The Tomatometer score — based on the opinions of hundreds of film and television critics — is a trusted measurement of critical recommendation for millions of fans. It represents the percentage of professional critic reviews that are positive for a given film or television show.
From the Critics
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The Tomatometer is 60% or higher.
The Tomatometer is below 60%.
Movies and TV shows are Certified Fresh with a steady Tomatometer of 75% or
higher after a set amount of reviews (80 for wide-release movies, 40 for
limited-release movies, 20 for TV shows), including 5 reviews from Top Critics.
Percentage of users who rate a movie or TV show positively.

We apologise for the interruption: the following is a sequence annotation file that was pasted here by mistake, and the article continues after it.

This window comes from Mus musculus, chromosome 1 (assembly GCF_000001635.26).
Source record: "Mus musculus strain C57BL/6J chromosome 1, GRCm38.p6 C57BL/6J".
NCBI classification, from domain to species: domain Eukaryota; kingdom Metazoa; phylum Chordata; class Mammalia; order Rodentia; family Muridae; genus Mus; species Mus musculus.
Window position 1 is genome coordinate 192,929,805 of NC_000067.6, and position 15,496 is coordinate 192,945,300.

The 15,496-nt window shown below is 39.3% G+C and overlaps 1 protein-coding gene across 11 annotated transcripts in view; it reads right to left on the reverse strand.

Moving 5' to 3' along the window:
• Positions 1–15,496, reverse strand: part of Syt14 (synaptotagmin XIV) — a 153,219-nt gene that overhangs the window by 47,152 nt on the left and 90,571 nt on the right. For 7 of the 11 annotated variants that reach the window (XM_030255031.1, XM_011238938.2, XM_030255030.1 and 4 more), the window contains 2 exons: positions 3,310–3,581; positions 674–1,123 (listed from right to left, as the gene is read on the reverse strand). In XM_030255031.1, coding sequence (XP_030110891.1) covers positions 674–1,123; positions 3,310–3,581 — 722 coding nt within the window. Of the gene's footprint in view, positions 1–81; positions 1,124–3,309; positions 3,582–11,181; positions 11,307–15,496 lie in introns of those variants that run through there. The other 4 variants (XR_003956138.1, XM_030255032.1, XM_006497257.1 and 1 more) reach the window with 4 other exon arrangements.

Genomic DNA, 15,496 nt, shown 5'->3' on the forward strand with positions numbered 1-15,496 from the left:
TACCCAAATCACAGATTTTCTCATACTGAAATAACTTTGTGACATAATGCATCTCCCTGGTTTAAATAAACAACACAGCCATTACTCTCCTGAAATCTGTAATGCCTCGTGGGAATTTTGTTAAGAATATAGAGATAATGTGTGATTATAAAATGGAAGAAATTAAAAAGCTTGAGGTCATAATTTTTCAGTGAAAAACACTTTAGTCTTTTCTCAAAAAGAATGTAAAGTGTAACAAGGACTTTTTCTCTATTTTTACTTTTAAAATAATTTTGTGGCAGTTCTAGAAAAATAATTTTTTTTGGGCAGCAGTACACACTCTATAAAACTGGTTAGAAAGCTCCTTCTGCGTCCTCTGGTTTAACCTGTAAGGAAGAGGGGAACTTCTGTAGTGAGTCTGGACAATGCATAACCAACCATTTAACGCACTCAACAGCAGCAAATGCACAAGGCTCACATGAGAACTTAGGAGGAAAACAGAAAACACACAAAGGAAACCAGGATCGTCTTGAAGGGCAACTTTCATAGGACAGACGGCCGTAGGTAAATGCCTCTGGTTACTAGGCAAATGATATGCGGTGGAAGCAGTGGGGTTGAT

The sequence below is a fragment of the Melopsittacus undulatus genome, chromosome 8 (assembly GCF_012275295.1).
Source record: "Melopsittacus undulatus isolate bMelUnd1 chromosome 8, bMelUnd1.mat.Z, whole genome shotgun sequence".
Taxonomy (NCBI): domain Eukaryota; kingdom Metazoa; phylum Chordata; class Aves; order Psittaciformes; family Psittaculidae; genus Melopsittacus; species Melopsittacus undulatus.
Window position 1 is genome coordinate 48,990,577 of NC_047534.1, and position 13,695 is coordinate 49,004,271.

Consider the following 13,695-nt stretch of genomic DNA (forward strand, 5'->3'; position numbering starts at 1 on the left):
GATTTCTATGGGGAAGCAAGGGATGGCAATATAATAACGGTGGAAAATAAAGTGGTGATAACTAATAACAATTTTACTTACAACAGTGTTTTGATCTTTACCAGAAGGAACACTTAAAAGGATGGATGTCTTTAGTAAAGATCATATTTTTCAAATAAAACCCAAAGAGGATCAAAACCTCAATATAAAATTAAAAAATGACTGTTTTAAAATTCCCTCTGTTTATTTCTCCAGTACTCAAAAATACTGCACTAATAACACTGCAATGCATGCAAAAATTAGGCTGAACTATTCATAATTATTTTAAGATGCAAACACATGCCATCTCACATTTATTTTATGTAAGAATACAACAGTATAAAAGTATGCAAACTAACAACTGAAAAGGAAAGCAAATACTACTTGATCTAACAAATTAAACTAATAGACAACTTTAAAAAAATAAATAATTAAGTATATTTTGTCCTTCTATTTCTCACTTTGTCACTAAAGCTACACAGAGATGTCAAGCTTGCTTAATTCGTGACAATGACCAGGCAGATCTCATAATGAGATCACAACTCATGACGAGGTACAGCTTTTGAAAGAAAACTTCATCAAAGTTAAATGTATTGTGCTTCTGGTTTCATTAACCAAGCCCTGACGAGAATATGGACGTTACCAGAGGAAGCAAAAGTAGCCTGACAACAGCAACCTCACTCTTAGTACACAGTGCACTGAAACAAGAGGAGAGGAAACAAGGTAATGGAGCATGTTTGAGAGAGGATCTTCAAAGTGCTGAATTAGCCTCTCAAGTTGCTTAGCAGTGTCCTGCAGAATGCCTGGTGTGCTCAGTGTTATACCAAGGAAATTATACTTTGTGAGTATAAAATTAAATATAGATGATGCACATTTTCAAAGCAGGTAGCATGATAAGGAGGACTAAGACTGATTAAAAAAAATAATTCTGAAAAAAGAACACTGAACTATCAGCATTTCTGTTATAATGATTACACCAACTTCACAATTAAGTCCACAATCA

A rare case of an actress who is confident enough in her skills to sacrifice beauty for laughs, talented Hong Kong screen beauty Karen Mok has charmed audiences with off-kilter roles in such features as Wong Kar-Wai's arty crime drama Fallen Angels and Stephen Chow's deliciously bizarre comedy God of Cookery. Born Karen Morris in Hong Kong, Mok is multilingual, speaking fluent English, Cantonese, Mandarin, Italian, and French. Her initial bid for stardom revolved not around her acting talent -- but her vocal skills. Following studies at Italy's United World College, the aspiring vocalist recorded numerous demo tapes, eventually landing a coveted role in the London stage production of Miss Saigon. Though the prospect of a Hong Kong recording contract may have momentarily lured Mok away from the stage, a lukewarm reception and middling sales soon prompted the aspiring singer to return to England to complete her education at the University of London. In the years that followed, Mok opted to pursue a career in film, and an early role opposite Chow in A Chinese Odyssey almost instantaneously cemented her reputation as a talent to watch for. Her performance as a shrieking, fright-wig-wearing punker in the following year's Fallen Angels earned Mok a Hong Kong Film Award for Best Supporting Actress. With her role as Stephen Chow's unsightly muse in God of Cookery, Mok was equally effective and unrecognizable -- her seemingly hypnotic lazy eye compelling audiences into involuntary fits of laughter. A hilarious performance in Viva Erotica was quick to follow, with subsequent work in the action film Black Mask offering international exposure. By this point, Mok's professional relationship with actor/filmmaker Chow was only warming up, and subsequent roles in Lawyer Lawyer and The King of Comedy not only offered filmgoers abundant laughs -- but soon fueled rumors of romantic involvement between the two frequent collaborators. The pair was reluctant to comment on the state of their private lives, though, with any rumors of heated romance remaining unfounded. A quick cameo in Chow's comedy smash Shaolin Soccer got hearty laughs from those who caught her all-too-brief appearance, and a role as a beautiful cop with razor sharp instinct found the bullets flying fast in the sci-fi-flavored action thriller So Close. After facing off against some malevolent supernatural forces in Haunted Office, Mok took yet another hilarious turn onscreen with an extended cameo as a drunken bride (Jackie Chan's drunken bride no less) in the cotton-candy vampire flick The Twins Effect (released stateside as The Vampire Effect). Her status as a serious player in the Hong Kong film industry was later evidenced with a role in the all-star adventure comedy Around the World in 80 Days (2004).